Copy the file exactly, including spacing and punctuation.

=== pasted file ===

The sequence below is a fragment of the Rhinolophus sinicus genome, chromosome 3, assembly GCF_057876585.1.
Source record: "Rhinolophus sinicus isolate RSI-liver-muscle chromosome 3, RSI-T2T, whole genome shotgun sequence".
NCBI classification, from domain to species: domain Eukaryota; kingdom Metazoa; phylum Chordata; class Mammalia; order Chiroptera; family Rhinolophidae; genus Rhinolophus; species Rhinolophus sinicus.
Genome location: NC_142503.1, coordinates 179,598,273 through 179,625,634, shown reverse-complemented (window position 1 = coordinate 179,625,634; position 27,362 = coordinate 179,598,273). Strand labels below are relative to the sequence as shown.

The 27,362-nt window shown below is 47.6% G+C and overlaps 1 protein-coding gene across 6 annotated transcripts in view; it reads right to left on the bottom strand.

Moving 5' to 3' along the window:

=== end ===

The sequence below is a fragment of the Rhinolophus sinicus genome, chromosome 3, assembly GCF_057876585.1.
Source record: "Rhinolophus sinicus isolate RSI-liver-muscle chromosome 3, RSI-T2T, whole genome shotgun sequence".
NCBI classification, from domain to species: domain Eukaryota; kingdom Metazoa; phylum Chordata; class Mammalia; order Chiroptera; family Rhinolophidae; genus Rhinolophus; species Rhinolophus sinicus.
Genome location: NC_142503.1, coordinates 179,598,273 through 179,625,634, shown reverse-complemented (window position 1 = coordinate 179,625,634; position 27,362 = coordinate 179,598,273). Strand labels below are relative to the sequence as shown.

The 27,362-nt window shown below is 47.6% G+C and overlaps 1 protein-coding gene across 6 annotated transcripts in view; it reads right to left on the bottom strand.

Moving 5' to 3' along the window: